Here's our verdict on the celebrated restaurant's new recipe collection.

Few restaurants can safely be called institutions, but one that can is London's iconic St. John - the work of culinary double act Fergus Henderson and Trevor Gulliver (who met initially via their shared olive oil man).

As it celebrates its 25th anniversary, the team have shared a trove of much beloved recipes (including their lauded madeleines), as well as classic staples and newly tempting dishes.

All bound in cream and gold, it's beautiful yet functional, and dedicated to eating well, in good company, with a decent glass of something cold.

The book: The Book Of St. John by Fergus Henderson and Trevor Gulliver.

Who will love it? To start with, dedicated fans of the restaurant. But even if you haven't had a chance to visit St. John directly, or experienced their Eccles cakes with Lancashire cheese in person, the recipes should appeal. Keen cooks with a penchant for 'nose-to-tail' eating (an idea pioneered by Henderson in his debut cookbook) and a particular love of pig, will especially enjoy it.

What is it trying to get us cooking? Things that make you feel good, and that use up every scrap of each ingredient. And that includes everything from lamb brain baguettes and pig's tongues with butter beans, to duck hearts and chicken, bacon and trotter pie. As Henderson notes in the introduction: "Once an animal has been killed you would be foolish not to make the best use of every single delicious part."

But there is deliciousness here for non-trotter eaters too. There is pear and sherry trifle, blackberry pavlova, poached guinea fowl with summer vegetables, braised rabbit, St. John's ever popular Welsh rarebit, and drinks galore (don't miss 'The Fergroni' - "aka Negroni As It Should Be", apparently).

How easy is it to use? It very much depends what you want from it. If you want musings on the necessary "background music" of capers and the importance of embracing curly parsley in "dumper truck proportions", the grace, wit and enthusiasm of the writing is simply enough on its own as a lovely, heartening, straightforward read. You don't even need to attempt a single recipe. But if you are that way inclined, we would suggest you read each recipe several times (there are a fair few recipes within recipes, which require flicking back and forth to other pages). While some are so easy you barely need instructions (e.g. strawberries in wine), others are convoluted feasts that require time, patience and extra hands (like the braised venison, trotter, prunes and mash).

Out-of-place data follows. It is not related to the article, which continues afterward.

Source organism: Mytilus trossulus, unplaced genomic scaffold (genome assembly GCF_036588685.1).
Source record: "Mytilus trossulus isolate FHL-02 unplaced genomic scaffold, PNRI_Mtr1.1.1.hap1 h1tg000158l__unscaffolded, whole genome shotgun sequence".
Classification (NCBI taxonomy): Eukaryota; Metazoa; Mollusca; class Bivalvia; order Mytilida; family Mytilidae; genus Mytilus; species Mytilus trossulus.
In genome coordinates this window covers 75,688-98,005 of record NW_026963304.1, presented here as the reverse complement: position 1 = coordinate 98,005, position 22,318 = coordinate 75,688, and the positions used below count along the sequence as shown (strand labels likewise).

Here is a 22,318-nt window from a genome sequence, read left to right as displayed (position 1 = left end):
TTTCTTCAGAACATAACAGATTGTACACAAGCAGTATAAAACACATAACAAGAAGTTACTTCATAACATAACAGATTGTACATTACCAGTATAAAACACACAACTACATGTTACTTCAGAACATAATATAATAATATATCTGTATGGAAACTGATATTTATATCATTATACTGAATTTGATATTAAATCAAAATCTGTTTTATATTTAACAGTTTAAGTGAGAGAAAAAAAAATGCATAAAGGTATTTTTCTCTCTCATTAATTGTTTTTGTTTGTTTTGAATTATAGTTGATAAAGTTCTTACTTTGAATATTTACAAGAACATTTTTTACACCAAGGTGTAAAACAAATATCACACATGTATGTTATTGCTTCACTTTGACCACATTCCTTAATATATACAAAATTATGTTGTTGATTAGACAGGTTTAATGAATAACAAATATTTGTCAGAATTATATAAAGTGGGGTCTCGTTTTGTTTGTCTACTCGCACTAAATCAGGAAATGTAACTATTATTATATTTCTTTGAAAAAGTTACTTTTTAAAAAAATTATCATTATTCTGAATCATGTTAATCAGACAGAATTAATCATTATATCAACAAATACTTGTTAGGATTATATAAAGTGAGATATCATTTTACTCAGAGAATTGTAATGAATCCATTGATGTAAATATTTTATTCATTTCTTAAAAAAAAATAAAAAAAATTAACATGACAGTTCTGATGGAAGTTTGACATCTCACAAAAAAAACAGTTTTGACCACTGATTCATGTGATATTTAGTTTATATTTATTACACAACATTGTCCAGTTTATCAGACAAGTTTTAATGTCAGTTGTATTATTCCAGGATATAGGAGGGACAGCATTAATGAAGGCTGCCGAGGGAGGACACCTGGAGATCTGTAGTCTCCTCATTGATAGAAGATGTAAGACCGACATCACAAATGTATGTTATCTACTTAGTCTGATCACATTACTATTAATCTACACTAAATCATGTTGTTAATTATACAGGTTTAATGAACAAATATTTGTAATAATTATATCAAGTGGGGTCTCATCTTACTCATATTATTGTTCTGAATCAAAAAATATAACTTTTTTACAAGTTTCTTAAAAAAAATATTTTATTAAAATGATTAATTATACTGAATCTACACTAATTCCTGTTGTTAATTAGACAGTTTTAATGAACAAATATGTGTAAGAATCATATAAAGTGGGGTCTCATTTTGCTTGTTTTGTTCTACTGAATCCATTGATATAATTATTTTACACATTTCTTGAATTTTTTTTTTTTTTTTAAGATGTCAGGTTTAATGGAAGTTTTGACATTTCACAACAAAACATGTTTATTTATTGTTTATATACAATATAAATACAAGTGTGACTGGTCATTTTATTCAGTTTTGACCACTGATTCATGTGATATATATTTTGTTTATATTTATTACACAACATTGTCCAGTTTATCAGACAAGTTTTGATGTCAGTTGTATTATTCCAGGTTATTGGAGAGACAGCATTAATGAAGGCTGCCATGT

The best recipe is... A vanilla custard stuffed doughnut and a glass of Champagne - to be consumed at 11am, no less. On Henderson's orders.

The recipe we're most likely to post pictures of on Instagram is... The pickled tripe, yes, really. It comes with bright orange slivers of carrot, pearlescent crescent moons of red onion and tons of mint. Plus, the cuttings of honeycomb tripe are strangely alluring.

The dish we're least likely to try is... The quail-stuffed whole roast suckling pig - who has the oven space? Where can you even got hold of 12 quails? But one shoulder of suckling goat might be manageable.

Overall rating: 9/10 - witty, functional, beautiful, and imbued with the true feel of the restaurant itself, it's bound to become a classic.

Here's how to make St. John's ox tongue, carrot and caper sauce...


(Serves 6, easily)

1 brined ox tongue, rinsed

2 onions, peeled and halved

2 leeks, cleaned

2 sticks of celery

1 whole head of garlic, halved lengthways

A bundle of joy (bouquet garni)

2-3L of chicken stock

8 carrots, peeled and left whole

10 black peppercorns

For the caper sauce:

80g unsalted butter

80g plain white flour

800ml whole milk

120g lilliput capers, thoroughly drained

A splash of red wine vinegar

1 heaped tbsp Dijon mustard

A dash of double cream (if you have some in the fridge)


1. Put the ox tongue, onions, leeks, celery, garlic, peppercorns and bundle of joy in a pot just large enough to house them; snug but not constrictive. Pour the chicken stock over the gathering so everything is adequately submerged, then bring the pot to just shy of boiling. At this moment reduce the heat and maintain the calmest of simmers for around two hours.

2. Drop the carrots in to simmer for another half an hour, then check the tongue with a skewer or a thin, sharp knife. It should offer no resistance and should barely cling to the skewer as you withdraw. Lift the tongue out of the liquid. Allow it to cool just enough that you are able to handle it without excessive discomfort, then peel away its skin, which will come away with ease. Reunite the peeled tongue with the vegetables and remove from the heat.

3. Keep your tongue warm in its cooking liquor. Melt the butter in a pan, add the flour and stir over a gentle heat without allowing it to colour. It is ready for the milk when a biscuity aroma begins to rise and, at this point, add the milk, whisking ferociously. When you have a fairly firm, white, velvety mixture, add a ladle of the tongue stock and whisk again. Continue adding spoonfuls of the juices until it has reached a consistency which suits you.

4. Take a handful of the capers, chop them roughly, then add them to the sauce. Taste the mixture to ascertain how strident your splash of vinegar should be, then add this along with the Dijon mustard, optional cream and the remaining whole capers.

5. Slice the tongue thinly and serve on a platter with the carrots, left whole, nestling alongside. Reinvigorate with a ladle or two of the cooking liquor and serve with jugs of the caper sauce, which will serve as Elvis in the Vegas wedding chapel, marrying the carrots and tongue with satin smoothness. Invite the eaters to pour with a sense of abundance. A match made in heaven.

The Book Of St. John by Fergus Henderson and Trevor Gulliver, photography by Jason Lowe, is published by Ebury, priced £30. Available now.